Cop Faces Charges In Iraq Vet Shooting

still of the police shoot shooting video caught on tape on
A sheriff's deputy who was videotaped shooting an unarmed Iraq War veteran after a car chase will be charged with attempted voluntary manslaughter, authorities said Tuesday.

The decision to charge Deputy Ivory J. Webb, 45, was announced by San Bernardino County District Attorney Michael A. Ramos.

Sheriff Gary Penrod said Webb will remain on paid administrative leave during the investigation into the shooting of Air Force Senior Airman Elio Carrion, 21.

"I respect the decision of the district attorney's office," Penrod said.

It is the first time the county's prosecutors have filed charges against a lawman for an on-duty shooting.

Webb's arraignment was set for Wednesday. If convicted, he could face up to 18½ years in prison.

The charge includes the special allegations of infliction of great bodily injury and use of a firearm, Ramos said at a news conference. In California, such enhancements can result in extra prison time.

Carrion, an Air Force security officer just back from Iraq, was a passenger in a Corvette that police chased at high speed on the night of Jan. 29 until the Corvette crashed into a wall in Chino, about 45 miles east of Los Angeles.

A grainy videotape shot by a bystander showed Carrion on the ground next to the car with Webb standing and pointing at gun at him.

A voice appears to order Carrion to rise, but when the airman appears to begin complying, the deputy shoots him three times. Carrion was shot in the chest, shoulder and thigh and was hospitalized for several days.

Authorities found no weapons on Carrion or the driver, Luis Escobedo.

Prosecutors announced they were charging Escobedo with a felony of attempting to evade a peace officer while driving recklessly and misdemeanor driving under the influence. He was expected to surrender Wednesday. The maximum penalty if convicted would be 3½ years in prison.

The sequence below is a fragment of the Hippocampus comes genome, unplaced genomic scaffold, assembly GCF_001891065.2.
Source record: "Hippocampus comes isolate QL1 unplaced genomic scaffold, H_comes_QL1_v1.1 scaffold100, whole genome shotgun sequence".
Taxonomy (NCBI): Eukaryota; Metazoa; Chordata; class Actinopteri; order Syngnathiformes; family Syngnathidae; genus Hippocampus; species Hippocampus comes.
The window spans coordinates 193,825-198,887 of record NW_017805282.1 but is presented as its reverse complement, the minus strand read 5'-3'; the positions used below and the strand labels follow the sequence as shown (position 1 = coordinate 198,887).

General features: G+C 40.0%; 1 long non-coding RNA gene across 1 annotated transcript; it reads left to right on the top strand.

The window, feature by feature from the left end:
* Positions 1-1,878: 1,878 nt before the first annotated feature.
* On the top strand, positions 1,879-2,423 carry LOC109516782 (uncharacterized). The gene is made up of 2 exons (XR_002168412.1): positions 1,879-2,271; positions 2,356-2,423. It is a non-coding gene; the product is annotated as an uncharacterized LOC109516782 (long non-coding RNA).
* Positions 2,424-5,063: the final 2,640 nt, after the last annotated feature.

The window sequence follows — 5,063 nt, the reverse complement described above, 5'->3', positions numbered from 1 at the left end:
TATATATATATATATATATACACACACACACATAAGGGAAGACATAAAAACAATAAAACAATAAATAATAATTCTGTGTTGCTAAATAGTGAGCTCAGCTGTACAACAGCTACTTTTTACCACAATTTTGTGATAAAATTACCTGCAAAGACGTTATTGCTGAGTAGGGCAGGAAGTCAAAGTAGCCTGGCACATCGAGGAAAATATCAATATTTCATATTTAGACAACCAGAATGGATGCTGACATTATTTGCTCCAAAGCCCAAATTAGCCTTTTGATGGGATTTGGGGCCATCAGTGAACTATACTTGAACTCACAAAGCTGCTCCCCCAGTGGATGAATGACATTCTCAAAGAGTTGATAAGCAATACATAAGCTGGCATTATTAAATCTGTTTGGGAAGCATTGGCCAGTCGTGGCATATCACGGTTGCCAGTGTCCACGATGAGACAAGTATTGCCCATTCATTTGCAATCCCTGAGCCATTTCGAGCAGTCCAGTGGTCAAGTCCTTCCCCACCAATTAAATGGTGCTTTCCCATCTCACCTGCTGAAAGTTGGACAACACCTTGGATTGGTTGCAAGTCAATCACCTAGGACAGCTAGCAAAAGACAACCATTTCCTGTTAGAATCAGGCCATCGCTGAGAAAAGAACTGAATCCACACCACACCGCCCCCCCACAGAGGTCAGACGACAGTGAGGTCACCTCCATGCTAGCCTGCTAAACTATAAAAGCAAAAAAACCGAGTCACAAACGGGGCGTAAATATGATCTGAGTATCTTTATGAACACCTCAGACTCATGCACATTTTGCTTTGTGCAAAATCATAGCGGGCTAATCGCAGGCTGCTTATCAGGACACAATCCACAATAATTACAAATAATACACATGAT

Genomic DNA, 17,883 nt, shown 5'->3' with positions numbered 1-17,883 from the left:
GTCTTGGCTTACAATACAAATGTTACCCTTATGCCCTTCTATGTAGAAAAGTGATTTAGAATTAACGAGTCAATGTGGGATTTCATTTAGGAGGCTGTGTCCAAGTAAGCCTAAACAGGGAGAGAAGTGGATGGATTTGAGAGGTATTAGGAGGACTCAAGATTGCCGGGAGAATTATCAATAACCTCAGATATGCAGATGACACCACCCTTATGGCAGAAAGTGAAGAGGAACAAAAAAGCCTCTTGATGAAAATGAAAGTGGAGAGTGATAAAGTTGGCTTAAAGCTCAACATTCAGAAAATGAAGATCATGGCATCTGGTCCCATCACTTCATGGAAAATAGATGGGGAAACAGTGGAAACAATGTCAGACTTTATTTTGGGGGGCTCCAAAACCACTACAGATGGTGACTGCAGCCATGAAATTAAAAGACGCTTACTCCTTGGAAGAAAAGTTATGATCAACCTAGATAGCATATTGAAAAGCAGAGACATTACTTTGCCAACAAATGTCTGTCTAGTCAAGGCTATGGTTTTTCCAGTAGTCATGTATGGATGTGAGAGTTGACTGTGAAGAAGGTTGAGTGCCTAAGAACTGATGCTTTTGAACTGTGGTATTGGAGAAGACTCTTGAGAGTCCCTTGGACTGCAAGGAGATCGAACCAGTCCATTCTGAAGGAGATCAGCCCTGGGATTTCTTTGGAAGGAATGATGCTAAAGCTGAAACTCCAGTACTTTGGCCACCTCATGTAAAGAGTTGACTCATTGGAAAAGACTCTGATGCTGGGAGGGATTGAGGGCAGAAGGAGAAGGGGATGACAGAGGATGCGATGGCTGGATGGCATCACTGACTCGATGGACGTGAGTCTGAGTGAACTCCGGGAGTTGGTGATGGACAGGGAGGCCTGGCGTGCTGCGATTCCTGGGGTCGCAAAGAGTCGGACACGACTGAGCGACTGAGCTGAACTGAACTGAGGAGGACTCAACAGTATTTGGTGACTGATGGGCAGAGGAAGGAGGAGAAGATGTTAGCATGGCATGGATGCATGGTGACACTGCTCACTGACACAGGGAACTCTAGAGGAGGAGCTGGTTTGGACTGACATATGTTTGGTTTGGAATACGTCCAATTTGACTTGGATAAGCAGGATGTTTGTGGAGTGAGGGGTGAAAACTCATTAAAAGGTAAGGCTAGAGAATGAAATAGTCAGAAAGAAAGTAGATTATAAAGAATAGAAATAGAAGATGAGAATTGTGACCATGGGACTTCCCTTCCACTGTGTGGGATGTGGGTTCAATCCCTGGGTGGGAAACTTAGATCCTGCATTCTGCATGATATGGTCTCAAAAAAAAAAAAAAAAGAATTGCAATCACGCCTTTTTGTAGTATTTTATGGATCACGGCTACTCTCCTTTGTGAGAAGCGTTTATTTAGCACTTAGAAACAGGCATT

The FBI is investigating possible civil rights violations. The sheriff's department conducted its own probe and gave the results to the district attorney's office.

At the time, the sheriff said the videotape "arouses a lot of suspicion," but he pointed out that it is fuzzy and contains gaps.

"In any type of investigation, it is the responsibility of the Sheriff's Department to put together all the facts," Penrod said Tuesday. "The district attorney's role is to take those facts and determine whether there is sufficient evidence to issue a criminal complaint. Obviously that was their choice in this investigation."

Ramos assigned two top attorneys to review the shooting and requested an FBI enhancement of the videotape.

Last month, Carrion's wife insisted he did nothing wrong and demanded that the police officer be arrested.

"I can't sleep at night no more … knowing that we could have lost him. There's just no words for it," Mariela Carrion told CBS News correspondent Sandra Hughes.

She's still a teenager and has been married to Elio for two years.

Mariela finds it hard to understand why her husband, who survived six months as a senior airman in Iraq, was shot three times on the streets of Chino.

"I went to the crime scene, and I saw the car and I saw his clothes there. And at that point, I just felt, 'Oh, my god. What happened?"

If a passerby hadn't happened to take the video, asserts Mariela, "They would have let my husband bleed to death, and they would have switched that whole story around.

"I just want that man to be placed in jail," she insists. "I want justice. And I'm not giving up."